Student crowdfunding platform Feenix claims that South Africa’s economic prospects cannot afford a proposal where “we” allow Grade 9 pupils to leave the schooling system “that would leave them ill-prepared for the fast-changing world we live in”.
Leana de Beer, chief operating officer at Feenix, said Motshekga was mistaken if she believed the new plan would somehow solve the country’s education prospects.
South Africa has not performed well in international studies on the general literacy levels of our school learners and this new plan could potentially only further worsen the situation
De Beer said surveys had shown that Grade 12s were generally performing poorly in terms of maths and science abilities. It therefore made no sense to allow learners to leave the system even earlier which would rob them of three extra years of schooling.
Education activist Hendrick Makaneta said allowing pupils to exit the system after Grade 9 would drastically reduce the standard of education, which was itself struggling. The country already faces a big challenge of unemployment among university graduates. Where do we expect a Grade 9 learner to go to? The move will create problems for society as many lazy learners will opt to end their studies at Grade 9.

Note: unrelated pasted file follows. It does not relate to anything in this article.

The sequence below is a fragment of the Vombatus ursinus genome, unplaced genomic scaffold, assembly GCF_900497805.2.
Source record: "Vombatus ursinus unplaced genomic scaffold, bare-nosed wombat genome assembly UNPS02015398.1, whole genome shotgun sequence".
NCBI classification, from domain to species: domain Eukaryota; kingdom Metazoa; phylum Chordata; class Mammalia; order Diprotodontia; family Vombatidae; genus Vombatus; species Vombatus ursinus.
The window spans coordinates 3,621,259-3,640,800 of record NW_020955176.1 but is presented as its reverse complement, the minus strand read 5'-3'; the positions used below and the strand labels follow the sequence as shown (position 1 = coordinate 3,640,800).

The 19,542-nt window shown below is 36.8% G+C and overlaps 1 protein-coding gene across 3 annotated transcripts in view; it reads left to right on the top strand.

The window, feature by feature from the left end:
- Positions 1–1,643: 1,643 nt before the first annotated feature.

However, Basic Education spokesperson Elijah Mhlanga said they had noted misleading reports claiming that pupils could leave school in Grade 9. “That is further from the truth,” he said.
“It seems the reports emanated from a misinterpretation of what Motshekga said on Thursday at the Sadtu national congress at Nasrec. As a result the message communicated by those reports is unfortunately causing confusion as it is not a true reflection of what the minister meant in her speech.”
He clarified that Motshekga said, “The Field Trial for the GEC at the end of Grade 9 was scheduled for completion at the end of July 2020. A draft framework for the GEC has been developed. Assessment and examination modalities were being investigated and have been presented at the Hedcom meeting. The Technical Occupational subjects have been packaged and submitted to Umalusi for approval.
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